Balancing Fun And Exercise: Biking Safely With Diabetes

“The bicycle is a curious vehicle. Its passenger is its engine.” ~ John Howard, cyclist.

Because we are our bicycle’s engine, biking is a pleasurable way to get and stay in shape. Beside benefitting glucose control and cardiovascular health, cycling tones our leg muscles with minimal impact on hip, knee, and ankle joints, and is easy on the feet.

Cycling gets us outside to breathe fresh air, and increase our vitamin D level with a dose of sunshine. The fun and sense of freedom biking provides dissolves our stress, as well.

Biking Safely With Diabetes

May, being National Bike Month, is a great time to dust off our bikes if we haven’t already, and here are six suggestions for enjoying them safely:

  1. Though we never forget how to ride a bike, those who have been inactive for some time should get a doctor's okay before hopping on and pedaling off.
  2. Michael Riddell, Ph.D., from the School of Kinesiology and Health Science at York University in Toronto recommends people on insulin or sulfonylureas test their blood sugar level twice, about 20 minutes apart, before biking. This lets people know not only what their glucose level is, but where it's heading. During the bike ride, it’s wise to test every 30 to 40 minutes, and to keep an eye on glucose levels for a few hours after riding.
  3. It’s so important to stay hydrated while exercising, particularly as temps climb. Drink a cup or two of water before biking, and re-hydrate every 20 to 25 minutes.
  4. For any length bike ride, remember to wear a helmet, and your medical alert bracelet or tag. Use a waterproof pouch to keep glucose meters, strips, I.D. info, and cell phones unaffected by sweat or rain. Carry glucose tabs, or other quick carb sources, and take a snack. A small insulated pouch or cooler is the best place for insulin during long, warm outings.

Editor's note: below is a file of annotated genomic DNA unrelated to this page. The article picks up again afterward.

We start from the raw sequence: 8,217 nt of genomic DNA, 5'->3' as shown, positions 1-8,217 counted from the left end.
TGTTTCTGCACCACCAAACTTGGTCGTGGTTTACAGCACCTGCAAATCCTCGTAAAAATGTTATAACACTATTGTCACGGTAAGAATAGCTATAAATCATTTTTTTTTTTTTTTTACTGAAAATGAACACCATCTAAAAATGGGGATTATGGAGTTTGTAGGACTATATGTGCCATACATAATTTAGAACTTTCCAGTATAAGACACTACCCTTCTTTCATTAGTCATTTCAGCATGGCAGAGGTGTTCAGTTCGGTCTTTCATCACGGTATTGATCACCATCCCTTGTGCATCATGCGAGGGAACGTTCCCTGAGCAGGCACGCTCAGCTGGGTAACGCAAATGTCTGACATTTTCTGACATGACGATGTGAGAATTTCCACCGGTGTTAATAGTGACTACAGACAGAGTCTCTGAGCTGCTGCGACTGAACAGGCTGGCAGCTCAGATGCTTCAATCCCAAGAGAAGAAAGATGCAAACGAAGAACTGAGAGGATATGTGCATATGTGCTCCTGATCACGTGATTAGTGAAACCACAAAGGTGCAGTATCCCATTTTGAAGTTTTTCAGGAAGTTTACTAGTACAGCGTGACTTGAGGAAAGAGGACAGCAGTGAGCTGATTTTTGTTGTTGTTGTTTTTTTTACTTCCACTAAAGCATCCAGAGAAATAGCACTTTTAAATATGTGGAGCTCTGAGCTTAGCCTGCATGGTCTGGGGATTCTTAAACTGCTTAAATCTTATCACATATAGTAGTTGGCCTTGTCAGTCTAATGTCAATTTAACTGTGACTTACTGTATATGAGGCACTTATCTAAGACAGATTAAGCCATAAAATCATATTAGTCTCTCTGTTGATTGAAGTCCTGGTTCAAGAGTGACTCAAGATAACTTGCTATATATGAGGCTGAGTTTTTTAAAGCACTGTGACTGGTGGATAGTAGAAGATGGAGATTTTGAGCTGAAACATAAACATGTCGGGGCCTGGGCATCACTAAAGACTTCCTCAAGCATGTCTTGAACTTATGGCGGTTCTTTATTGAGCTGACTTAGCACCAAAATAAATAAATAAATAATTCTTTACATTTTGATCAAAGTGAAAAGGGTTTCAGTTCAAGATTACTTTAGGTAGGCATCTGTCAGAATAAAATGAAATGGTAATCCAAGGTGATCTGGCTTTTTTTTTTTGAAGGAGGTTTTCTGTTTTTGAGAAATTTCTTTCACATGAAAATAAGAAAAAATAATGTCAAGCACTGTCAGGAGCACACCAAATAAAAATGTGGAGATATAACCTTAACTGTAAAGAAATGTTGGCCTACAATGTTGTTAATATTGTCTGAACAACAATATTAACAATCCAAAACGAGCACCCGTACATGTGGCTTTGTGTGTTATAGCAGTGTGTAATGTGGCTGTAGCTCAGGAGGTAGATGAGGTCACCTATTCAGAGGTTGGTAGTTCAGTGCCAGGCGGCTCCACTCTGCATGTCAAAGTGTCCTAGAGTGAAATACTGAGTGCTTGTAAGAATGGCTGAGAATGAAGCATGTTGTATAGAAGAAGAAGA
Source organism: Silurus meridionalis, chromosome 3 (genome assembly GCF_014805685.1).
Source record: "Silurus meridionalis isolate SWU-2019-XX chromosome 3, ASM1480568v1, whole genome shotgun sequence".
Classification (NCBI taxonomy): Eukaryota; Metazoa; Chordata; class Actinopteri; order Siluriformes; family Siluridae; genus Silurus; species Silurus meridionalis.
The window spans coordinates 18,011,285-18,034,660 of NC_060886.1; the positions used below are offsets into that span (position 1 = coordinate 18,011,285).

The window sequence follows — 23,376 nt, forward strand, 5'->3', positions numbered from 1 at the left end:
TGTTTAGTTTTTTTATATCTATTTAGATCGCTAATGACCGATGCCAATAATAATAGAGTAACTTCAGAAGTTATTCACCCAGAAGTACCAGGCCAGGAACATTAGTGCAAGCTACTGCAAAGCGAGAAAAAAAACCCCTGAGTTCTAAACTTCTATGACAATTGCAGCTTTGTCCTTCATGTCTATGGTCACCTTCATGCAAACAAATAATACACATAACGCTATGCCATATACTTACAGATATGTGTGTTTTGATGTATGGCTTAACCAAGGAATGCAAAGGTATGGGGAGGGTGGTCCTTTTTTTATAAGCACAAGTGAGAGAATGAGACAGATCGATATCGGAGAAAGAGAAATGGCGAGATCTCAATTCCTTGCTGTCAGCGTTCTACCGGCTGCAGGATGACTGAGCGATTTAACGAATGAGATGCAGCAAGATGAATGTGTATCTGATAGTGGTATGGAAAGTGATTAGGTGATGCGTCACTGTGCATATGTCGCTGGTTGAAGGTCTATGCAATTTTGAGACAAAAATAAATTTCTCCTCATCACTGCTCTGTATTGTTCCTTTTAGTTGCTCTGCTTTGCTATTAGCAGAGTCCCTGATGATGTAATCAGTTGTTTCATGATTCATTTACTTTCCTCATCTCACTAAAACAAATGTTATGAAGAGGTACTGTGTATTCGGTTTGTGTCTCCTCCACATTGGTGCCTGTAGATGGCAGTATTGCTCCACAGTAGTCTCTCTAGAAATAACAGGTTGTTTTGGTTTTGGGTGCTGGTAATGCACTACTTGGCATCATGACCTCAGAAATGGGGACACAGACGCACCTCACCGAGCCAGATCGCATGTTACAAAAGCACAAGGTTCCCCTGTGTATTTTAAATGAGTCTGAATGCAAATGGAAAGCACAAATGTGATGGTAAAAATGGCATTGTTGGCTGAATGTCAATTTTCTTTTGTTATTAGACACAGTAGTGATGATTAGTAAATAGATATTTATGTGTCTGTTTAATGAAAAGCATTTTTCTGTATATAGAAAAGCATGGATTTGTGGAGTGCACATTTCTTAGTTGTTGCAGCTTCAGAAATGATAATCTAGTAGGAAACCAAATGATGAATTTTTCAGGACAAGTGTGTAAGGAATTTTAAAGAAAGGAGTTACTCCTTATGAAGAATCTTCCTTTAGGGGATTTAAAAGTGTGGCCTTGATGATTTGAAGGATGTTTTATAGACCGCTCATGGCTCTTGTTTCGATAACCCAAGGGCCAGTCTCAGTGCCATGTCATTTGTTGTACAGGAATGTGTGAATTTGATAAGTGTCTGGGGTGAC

5. If cycling alone, tell someone where you are going, and when to expect you back.
  6. Naturally, calories are consumed while bike riding, but not enough are lost to justify overindulging at mealtime. A 155 lb. individual, for instance, pedaling for 30 minutes at a moderate pace (12 to 14 mph) will burn about 280 calories.

Out of shape bikers are recommended to choose mosty flat and familiar routes to begin with, and to rest frequently. Distance and more challenging terrain can be added as strength and stamina build. Aim for at least 150 minutes of exercise through out each week, and try to make each bike ride, or other workout session at least ten minutes long.

A Couple Bike Tips

Even ten minutes on a bike can seem too long if a bike is not suited to the rider’s frame. For comfort the handlebars should be adjusted so the pedaler’s arms are relaxed and slightly bent while riding, and shoulders can remain back and down, away from the ears. (This will not apply to those who have aerodynamic, built-for-speed road bikes with dropped handlebars.)

To adjust the seat a rule of thumb is putting it about hip bone level. Or, people who haven’t cycled for several years might position the seat so just their toes touch the ground while sitting the bike. If a bicycle remains uncomfortable despite adjustments made, consider visiting a bike shop to get expert advice.

When man invented the bicycle he reached the peak of his attainments. Here, for once, was a product of man's brain that was entirely beneficial to those who used it, and of no harm or irritation to others. Progress should have stopped when man invented the bicycle. ~ Elizabeth West, Hovel in the Hills

Source: Diabetic Living; I Love Bicycling; Accu-Chek
Photo credit: Jeroen Bennink

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